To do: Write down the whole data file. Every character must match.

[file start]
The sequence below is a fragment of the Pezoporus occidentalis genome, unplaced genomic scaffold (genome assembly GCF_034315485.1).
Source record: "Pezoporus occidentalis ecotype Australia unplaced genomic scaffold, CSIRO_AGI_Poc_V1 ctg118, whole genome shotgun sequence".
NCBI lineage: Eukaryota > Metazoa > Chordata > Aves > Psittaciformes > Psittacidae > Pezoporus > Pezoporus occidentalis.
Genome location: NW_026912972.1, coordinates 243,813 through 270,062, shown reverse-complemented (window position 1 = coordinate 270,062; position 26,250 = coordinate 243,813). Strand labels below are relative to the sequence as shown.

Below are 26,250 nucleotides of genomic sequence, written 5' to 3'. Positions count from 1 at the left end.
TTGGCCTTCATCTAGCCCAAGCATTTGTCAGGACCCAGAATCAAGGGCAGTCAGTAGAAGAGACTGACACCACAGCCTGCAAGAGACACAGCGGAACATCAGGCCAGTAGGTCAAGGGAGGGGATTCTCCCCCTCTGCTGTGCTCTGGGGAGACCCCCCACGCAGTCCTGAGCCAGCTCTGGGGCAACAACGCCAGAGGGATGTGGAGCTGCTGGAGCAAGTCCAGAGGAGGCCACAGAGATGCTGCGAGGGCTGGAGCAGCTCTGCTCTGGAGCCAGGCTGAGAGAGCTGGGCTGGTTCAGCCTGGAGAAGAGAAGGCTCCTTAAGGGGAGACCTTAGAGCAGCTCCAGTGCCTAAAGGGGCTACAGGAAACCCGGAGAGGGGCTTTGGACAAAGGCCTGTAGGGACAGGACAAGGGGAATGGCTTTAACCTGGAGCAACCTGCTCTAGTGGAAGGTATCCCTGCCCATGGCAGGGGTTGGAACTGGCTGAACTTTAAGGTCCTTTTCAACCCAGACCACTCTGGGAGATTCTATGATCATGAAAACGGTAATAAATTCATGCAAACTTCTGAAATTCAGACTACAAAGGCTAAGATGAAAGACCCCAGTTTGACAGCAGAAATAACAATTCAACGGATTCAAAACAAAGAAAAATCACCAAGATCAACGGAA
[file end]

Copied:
The sequence below is a fragment of the Pezoporus occidentalis genome, unplaced genomic scaffold (genome assembly GCF_034315485.1).
Source record: "Pezoporus occidentalis ecotype Australia unplaced genomic scaffold, CSIRO_AGI_Poc_V1 ctg118, whole genome shotgun sequence".
NCBI lineage: Eukaryota > Metazoa > Chordata > Aves > Psittaciformes > Psittacidae > Pezoporus > Pezoporus occidentalis.
Genome location: NW_026912972.1, coordinates 243,813 through 270,062, shown reverse-complemented (window position 1 = coordinate 270,062; position 26,250 = coordinate 243,813). Strand labels below are relative to the sequence as shown.

Below are 26,250 nucleotides of genomic sequence, written 5' to 3'. Positions count from 1 at the left end.
TTGGCCTTCATCTAGCCCAAGCATTTGTCAGGACCCAGAATCAAGGGCAGTCAGTAGAAGAGACTGACACCACAGCCTGCAAGAGACACAGCGGAACATCAGGCCAGTAGGTCAAGGGAGGGGATTCTCCCCCTCTGCTGTGCTCTGGGGAGACCCCCCACGCAGTCCTGAGCCAGCTCTGGGGCAACAACGCCAGAGGGATGTGGAGCTGCTGGAGCAAGTCCAGAGGAGGCCACAGAGATGCTGCGAGGGCTGGAGCAGCTCTGCTCTGGAGCCAGGCTGAGAGAGCTGGGCTGGTTCAGCCTGGAGAAGAGAAGGCTCCTTAAGGGGAGACCTTAGAGCAGCTCCAGTGCCTAAAGGGGCTACAGGAAACCCGGAGAGGGGCTTTGGACAAAGGCCTGTAGGGACAGGACAAGGGGAATGGCTTTAACCTGGAGCAACCTGCTCTAGTGGAAGGTATCCCTGCCCATGGCAGGGGTTGGAACTGGCTGAACTTTAAGGTCCTTTTCAACCCAGACCACTCTGGGAGATTCTATGATCATGAAAACGGTAATAAATTCATGCAAACTTCTGAAATTCAGACTACAAAGGCTAAGATGAAAGACCCCAGTTTGACAGCAGAAATAACAATTCAACGGATTCAAAACAAAGAAAAATCACCAAGATCAACGGAA